Friday, February 4, 2000
Mayor trains anger on police unionLastman accuses group of tainting Toronto force
After a judge ruled yesterday he was not in a conflict of interest if he spoke on a contentious police union fundraising campaign, Mayor Mel Lastman made up for lost time and came out with both barrels blazing.
Lastman turned the tables on the Toronto Police Association, saying he wouldn't accept an election endorsement from them if they offered it and he has asked city councillors to do the same.
Lastman made much of the union's endorsement when he ran for mayor in 1997.
After staying silent all week in the battle over Operation True Blue, Lastman made an impassioned speech to council last night telling them Toronto will not be "held hostage" by the association's executive.
Councillors overwhelmingly stated their support for the mayor, lauding him for taking a tough stand and for refusing the union's support and challenging the rest of council to do the same.
One of the original stated goals of the union campaign was to endorse municipal election candidates seen as supportive of police.
Lastman called the union's decision yesterday to end the telemarketing campaign "nothing more than an attempt by the police union executive to justify a veiled campaign of intimidation."
"This union has outraged the people of our great city. This union has tainted the reputation of one of the finest police forces in the world," he said, adding that its executive should apologize to Toronto residents.
Lastman was applauded several times during his speech by councillors even those with whom he is often at odds and received a standing ovation when he finished.
He had refused to comment on the ongoing crisis after the city solicitor told him he might have a conflict of interest because the union hired a lawyer from the firm in which hi son Dale is a partner.
But yesterday, Mr. Justice Warren Winkler said any financial interest Lastman might gain through his son's position was "so remote or insignificant in its nature that it cannot reasonable be regarded as likely to influence" the mayor.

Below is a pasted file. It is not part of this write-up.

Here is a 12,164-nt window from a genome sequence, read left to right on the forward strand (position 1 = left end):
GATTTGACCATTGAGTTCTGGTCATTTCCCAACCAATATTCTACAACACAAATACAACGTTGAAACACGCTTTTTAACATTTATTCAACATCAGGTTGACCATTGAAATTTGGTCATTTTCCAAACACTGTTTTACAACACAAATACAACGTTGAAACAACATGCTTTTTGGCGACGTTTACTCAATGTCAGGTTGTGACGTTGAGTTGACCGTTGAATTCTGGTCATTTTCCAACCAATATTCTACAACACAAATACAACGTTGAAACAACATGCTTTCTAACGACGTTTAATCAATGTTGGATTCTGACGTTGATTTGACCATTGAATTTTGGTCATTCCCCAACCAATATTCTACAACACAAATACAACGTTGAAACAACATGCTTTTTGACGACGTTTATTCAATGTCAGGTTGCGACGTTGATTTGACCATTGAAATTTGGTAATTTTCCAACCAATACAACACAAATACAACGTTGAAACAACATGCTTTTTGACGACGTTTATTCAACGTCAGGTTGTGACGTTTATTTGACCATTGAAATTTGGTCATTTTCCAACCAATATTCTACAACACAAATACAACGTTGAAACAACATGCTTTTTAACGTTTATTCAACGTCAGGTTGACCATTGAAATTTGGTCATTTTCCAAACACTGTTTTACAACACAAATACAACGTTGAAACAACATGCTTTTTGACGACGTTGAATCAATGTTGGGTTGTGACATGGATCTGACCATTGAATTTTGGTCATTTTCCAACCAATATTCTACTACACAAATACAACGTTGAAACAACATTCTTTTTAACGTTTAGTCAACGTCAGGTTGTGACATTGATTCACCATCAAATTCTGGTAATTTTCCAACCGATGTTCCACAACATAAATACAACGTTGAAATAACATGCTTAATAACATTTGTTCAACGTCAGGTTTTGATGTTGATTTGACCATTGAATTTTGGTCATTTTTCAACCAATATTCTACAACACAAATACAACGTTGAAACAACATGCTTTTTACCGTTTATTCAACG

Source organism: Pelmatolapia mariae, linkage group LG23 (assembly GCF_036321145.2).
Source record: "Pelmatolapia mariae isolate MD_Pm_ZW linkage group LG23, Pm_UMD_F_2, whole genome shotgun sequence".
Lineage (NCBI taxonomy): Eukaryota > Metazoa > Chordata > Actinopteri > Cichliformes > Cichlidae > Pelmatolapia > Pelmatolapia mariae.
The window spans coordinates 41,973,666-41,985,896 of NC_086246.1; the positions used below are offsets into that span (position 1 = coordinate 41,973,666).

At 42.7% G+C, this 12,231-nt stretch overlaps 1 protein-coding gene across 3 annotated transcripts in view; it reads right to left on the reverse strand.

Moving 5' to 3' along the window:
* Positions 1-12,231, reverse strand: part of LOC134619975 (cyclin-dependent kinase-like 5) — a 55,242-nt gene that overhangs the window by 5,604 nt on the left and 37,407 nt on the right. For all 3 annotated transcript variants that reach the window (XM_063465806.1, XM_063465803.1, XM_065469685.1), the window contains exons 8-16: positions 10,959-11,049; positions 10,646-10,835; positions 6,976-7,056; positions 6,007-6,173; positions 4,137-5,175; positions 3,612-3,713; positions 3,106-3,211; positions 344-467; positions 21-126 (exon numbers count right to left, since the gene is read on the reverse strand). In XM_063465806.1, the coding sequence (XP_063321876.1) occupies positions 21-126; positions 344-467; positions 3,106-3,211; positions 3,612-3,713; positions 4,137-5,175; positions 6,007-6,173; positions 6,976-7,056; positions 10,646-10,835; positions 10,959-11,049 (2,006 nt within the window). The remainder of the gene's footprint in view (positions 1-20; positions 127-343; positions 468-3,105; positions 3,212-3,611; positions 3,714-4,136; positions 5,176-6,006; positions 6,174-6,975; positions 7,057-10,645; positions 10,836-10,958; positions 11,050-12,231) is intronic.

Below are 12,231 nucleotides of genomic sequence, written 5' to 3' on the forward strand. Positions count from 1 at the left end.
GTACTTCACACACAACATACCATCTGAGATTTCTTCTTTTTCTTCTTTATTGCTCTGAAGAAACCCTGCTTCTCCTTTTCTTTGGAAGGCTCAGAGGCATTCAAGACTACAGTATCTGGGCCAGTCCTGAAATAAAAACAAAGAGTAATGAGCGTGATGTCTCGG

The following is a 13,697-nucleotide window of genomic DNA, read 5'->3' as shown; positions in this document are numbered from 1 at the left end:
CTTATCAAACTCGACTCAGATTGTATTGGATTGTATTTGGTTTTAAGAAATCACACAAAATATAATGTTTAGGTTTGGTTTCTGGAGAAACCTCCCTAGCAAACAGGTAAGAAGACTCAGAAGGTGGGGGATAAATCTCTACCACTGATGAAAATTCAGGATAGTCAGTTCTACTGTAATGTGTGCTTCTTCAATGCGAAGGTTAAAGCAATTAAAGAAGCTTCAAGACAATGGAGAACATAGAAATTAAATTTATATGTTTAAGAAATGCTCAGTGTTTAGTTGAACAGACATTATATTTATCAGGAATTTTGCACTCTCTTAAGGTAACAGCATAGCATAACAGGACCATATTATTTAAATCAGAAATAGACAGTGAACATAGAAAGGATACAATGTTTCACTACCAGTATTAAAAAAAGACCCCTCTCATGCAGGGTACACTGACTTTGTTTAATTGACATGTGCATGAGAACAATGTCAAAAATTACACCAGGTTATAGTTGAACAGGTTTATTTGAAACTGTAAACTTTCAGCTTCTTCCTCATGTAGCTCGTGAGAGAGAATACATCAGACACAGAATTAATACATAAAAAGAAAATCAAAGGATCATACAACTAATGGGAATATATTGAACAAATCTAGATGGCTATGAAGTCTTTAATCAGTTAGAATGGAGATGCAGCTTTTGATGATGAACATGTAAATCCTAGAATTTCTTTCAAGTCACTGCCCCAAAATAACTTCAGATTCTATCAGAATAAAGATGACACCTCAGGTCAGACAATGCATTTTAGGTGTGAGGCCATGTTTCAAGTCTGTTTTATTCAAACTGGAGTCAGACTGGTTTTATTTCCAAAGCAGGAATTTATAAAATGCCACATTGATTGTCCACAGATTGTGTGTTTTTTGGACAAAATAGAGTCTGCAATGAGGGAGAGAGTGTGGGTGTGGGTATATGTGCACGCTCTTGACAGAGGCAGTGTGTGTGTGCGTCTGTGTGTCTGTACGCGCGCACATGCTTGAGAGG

Sources say Lastman was furious after seeing a tape yesterday of a story about the police union broadcast Wednesday on CBC's fifth estate.
In it Deputy Chief Bob Kerr admitted he is afraid of the union because he had heard they had dirt on him that they would reveal if he didn't retire right away.
The mayor was said to be at least as angry by the way he was portrayed in the story, in which he appeared deferential to union leader Craig Bromell.
While the mayor has no authority to fire Bromell, he said he would be pleased if Boothby could get rid of him and the rest of the police union executive.
Councillors said they were proud of Lastman's speech. "It was quite a strong slam against the union and Bromell," said Councillor Maria Augimeri (Black Creek).
Thirty-six city councillors signed a letter addressed to the police association, advising that council was cancelling a meeting with the union.
"While we continue to have the utmost respect for the Police Service and the officers who serve it, the actions of the current executive make it impossible for us to work with it," the letter said.
|Toronto Police clippings|
Created: October 8, 2000
Last modified: October 8, 2000
Jane Doe, c/o Walnet Institute
Box 3075, Vancouver, BC V6B 3X6
Tel: +1 (604) 488-0710